Wednesday, November 29, 2006

NYT: "U.S. Troops Kill 5 Girls in Assault on Insurgents" (Edward Wong)

American troops killed five girls, including at least one baby, and what the military described as either a boy or a man, when the troops attacked a house Tuesday in volatile Anbar Province after they suspected insurgents of firing at them from the roof.
Another person, which the military described in a written statement as either a girl or a young woman, was wounded in the attack and refused treatment by the Americans.

So begins Edward Wong's "U.S. Troops Kill 5 Girls in Assault on Insurgents" in this morning's New York Times.

The carnage in Iraq is "sectarian violence," President Bush says. It's a "struggle for freedom," the "central front in the war on terror." It is not, no matter how much it may look like it, a civil war.

The paragraph above is from Peter Baker's "White House Wages War of Words Over 'Civil' Term" (Washington Post) and Martha noted it. Obviously, see Wong's article, it's not all "sectarian violence." And it's not 'liberation' or 'freedom' either. But the incident Wong's writing about is exactly the sort of thing that has fueled the opposition to the continued illegal war among Iraqis (who repeatedly, in poll after poll, want foreign troops out of their country. From Baker's article:

Forget the debate over what to do about the war in Iraq. The White House is still debating what to call the war in Iraq. With retired generals, analysts, politicians and pundits increasingly using the term "civil war," the Bush administration insists that the definition does not fit as part of its latest effort to control the words of war.

Why? The small support in the United States for the illegal war would crater further if Americans felt troops were being asked to police a civil war. (One that the illegal war has caused.) Words matter and that's why the administration has attempted, from day one, to control the message by distortion.

Inventing new terms (such as the most recent effort to curtail the use of "hunger" or the push to substitute "climate change" for "global warming"). When all you have is a hollow image, it takes a lot of work to put one over on the country.

This morning, the US military announced: "A Task Force Lightning Soldier assigned to 3rd Brigade Combat Team, 82nd Airborne Division, was killed when an improvised explosive device exploded near his vehicle while conducting operations in Salah ad Din Province Tuesday. A second Soldier from this unit was wounded and transported to a CoalitionForces' medical treatment facility."; and they also announced: "One Soldier assigned to Regimental Combat Team 7 died today from wounds sustained due to enemy action while operating in Al Anbar Province."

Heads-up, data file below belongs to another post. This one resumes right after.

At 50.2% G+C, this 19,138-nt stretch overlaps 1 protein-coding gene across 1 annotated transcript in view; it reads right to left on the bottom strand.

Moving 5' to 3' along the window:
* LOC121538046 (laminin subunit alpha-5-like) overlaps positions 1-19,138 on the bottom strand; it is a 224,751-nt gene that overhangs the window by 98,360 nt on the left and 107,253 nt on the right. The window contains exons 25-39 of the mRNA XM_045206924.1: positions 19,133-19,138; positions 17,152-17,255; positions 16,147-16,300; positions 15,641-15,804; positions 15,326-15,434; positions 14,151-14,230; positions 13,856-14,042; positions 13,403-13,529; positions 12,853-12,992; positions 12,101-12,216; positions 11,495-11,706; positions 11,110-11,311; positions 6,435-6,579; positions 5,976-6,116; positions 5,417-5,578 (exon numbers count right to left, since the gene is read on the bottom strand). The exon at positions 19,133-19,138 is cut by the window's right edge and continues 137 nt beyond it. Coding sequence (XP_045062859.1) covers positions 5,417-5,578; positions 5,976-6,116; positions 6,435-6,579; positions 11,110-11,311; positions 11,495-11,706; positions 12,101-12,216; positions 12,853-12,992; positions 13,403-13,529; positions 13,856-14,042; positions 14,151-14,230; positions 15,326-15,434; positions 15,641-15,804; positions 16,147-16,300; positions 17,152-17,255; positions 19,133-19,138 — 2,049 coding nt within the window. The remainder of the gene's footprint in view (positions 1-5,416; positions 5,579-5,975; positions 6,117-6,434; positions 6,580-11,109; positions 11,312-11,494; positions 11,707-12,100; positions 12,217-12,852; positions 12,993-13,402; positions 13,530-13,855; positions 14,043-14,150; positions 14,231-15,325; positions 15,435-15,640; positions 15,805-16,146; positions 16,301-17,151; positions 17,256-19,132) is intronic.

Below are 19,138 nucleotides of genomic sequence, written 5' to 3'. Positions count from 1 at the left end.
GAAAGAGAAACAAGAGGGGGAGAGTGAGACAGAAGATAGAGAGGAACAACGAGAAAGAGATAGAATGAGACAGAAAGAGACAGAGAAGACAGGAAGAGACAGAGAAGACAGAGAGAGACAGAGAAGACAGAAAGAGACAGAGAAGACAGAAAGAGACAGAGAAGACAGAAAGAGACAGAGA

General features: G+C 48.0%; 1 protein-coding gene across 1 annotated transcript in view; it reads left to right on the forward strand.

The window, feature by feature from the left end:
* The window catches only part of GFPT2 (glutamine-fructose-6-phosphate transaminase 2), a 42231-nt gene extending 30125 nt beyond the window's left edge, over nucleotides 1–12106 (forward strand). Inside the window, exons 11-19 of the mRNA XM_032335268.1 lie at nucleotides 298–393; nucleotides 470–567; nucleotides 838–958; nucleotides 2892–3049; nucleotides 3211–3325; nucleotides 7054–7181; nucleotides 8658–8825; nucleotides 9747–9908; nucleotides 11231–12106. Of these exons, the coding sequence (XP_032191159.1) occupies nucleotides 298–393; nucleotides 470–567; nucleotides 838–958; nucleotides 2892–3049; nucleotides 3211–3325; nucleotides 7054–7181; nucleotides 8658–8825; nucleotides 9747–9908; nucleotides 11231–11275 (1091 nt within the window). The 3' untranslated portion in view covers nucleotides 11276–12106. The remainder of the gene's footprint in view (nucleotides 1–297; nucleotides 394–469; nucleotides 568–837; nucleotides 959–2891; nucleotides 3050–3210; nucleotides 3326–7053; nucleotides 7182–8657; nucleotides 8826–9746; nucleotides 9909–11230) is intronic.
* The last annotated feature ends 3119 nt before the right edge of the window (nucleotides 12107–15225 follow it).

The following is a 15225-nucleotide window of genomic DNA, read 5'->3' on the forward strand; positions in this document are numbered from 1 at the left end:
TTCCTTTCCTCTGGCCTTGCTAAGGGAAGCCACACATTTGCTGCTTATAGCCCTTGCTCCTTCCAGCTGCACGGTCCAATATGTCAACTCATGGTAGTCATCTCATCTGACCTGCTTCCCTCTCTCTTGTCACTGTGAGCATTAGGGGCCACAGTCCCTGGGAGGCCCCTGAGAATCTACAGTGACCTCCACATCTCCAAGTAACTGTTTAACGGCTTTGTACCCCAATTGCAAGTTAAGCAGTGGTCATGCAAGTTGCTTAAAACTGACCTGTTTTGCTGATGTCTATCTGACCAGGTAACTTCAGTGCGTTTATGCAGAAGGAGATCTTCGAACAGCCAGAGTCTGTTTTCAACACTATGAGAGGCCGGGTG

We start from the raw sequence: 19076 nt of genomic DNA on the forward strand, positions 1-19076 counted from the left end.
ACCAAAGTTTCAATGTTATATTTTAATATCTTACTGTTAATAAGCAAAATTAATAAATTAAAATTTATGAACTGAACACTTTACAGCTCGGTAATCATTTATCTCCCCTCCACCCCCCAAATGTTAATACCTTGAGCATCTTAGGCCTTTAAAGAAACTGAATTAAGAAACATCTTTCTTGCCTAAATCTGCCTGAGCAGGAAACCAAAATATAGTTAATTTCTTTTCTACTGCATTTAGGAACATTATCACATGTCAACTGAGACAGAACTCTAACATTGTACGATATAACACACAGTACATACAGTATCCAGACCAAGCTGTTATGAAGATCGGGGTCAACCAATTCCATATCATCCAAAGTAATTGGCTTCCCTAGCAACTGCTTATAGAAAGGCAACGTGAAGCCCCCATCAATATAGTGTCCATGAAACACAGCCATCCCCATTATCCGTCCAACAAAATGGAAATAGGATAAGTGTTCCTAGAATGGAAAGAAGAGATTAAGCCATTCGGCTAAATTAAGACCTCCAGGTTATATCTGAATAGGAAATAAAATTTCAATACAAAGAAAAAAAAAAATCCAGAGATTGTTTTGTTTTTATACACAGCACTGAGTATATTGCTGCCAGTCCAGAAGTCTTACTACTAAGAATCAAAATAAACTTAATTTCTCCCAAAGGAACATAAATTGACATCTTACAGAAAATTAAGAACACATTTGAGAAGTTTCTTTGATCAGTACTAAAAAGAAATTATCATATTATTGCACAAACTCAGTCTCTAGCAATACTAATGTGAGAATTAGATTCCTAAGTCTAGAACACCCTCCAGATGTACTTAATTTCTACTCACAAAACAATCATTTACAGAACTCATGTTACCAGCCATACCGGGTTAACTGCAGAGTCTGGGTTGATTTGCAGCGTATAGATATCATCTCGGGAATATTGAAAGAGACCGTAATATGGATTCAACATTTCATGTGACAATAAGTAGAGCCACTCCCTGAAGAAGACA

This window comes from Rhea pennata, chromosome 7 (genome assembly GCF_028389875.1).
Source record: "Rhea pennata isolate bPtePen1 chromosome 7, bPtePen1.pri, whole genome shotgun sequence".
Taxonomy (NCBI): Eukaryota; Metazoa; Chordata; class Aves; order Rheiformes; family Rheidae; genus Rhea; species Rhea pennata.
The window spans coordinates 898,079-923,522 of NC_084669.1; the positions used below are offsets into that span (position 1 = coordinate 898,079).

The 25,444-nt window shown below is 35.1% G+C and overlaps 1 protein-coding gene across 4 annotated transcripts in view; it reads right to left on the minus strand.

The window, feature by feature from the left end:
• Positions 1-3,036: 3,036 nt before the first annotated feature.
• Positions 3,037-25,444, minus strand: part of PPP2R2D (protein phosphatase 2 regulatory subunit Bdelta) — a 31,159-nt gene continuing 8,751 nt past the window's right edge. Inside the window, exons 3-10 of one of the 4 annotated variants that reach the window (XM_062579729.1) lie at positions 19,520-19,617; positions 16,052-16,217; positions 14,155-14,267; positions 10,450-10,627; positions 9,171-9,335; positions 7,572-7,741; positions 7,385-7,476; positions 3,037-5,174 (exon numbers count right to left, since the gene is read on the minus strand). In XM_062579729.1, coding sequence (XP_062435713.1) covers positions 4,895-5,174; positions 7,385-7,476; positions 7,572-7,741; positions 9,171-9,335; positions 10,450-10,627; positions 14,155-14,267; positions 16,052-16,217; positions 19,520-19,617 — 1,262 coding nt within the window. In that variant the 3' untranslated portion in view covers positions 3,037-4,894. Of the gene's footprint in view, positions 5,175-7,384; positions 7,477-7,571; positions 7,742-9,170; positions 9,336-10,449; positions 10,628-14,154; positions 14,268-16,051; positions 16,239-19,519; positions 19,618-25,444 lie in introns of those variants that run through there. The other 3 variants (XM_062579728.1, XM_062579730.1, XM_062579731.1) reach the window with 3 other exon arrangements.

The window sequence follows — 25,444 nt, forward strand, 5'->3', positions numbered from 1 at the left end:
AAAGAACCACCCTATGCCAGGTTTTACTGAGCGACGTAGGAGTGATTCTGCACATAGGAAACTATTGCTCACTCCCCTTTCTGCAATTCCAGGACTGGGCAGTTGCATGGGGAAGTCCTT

Meanwhile, Suzanne Swift will be court-martialed. Swift self-checked out of the military after being sexually harrassed repeatedly while serving in Iraq. Though not a story of war resistance, Swift's story is a story of the illegal war and underscores the lack of accountability. Even after verifying some of her charges, the military has been non-responsive and now wants to court-martial her. Portland notes The Oregonian's "Soldier faces AWOL trial after talks break down:"

Eugene resident Suzanne Swift, a military police specialist, is scheduled for a special court-martial Jan. 8, the Eugene Register-Guard reported Tuesday. The court date follows two months of failed negotiations aimed at an agreement on a lesser punishment or early release from the military.
Swift is charged with failing to deploy and being absent without leave. A special court-martial, with maximum punishment of confinement for a year, is less severe than a general court-martial, which handles the most serious offenses. But it is tougher than a summary court-martial, where the maximum punishment is 30 days of confinement.

It's rather strange that all the members of Congress who wanted to show boat on the issue of sexual harrassment and abuse happening at a military facility in this country don't appear to give a damn about what happened to Swift. Apparently, the war means that they're just not interested in the topic. So Swift's being punished with a court-martial for refusal to return to a hostile environment (the hostility coming from those she served with) even though the military made no attempt to address the abuse when she brought it up through channels. So when the war's over and the same group of jaw boners in Congress express mock outrage over the next batch of sexual abuse, remember how they stayed silent on Swift's case. Stayed silent and allowed her to be punished for their own refusal to excercise Congressional oversight of the military.

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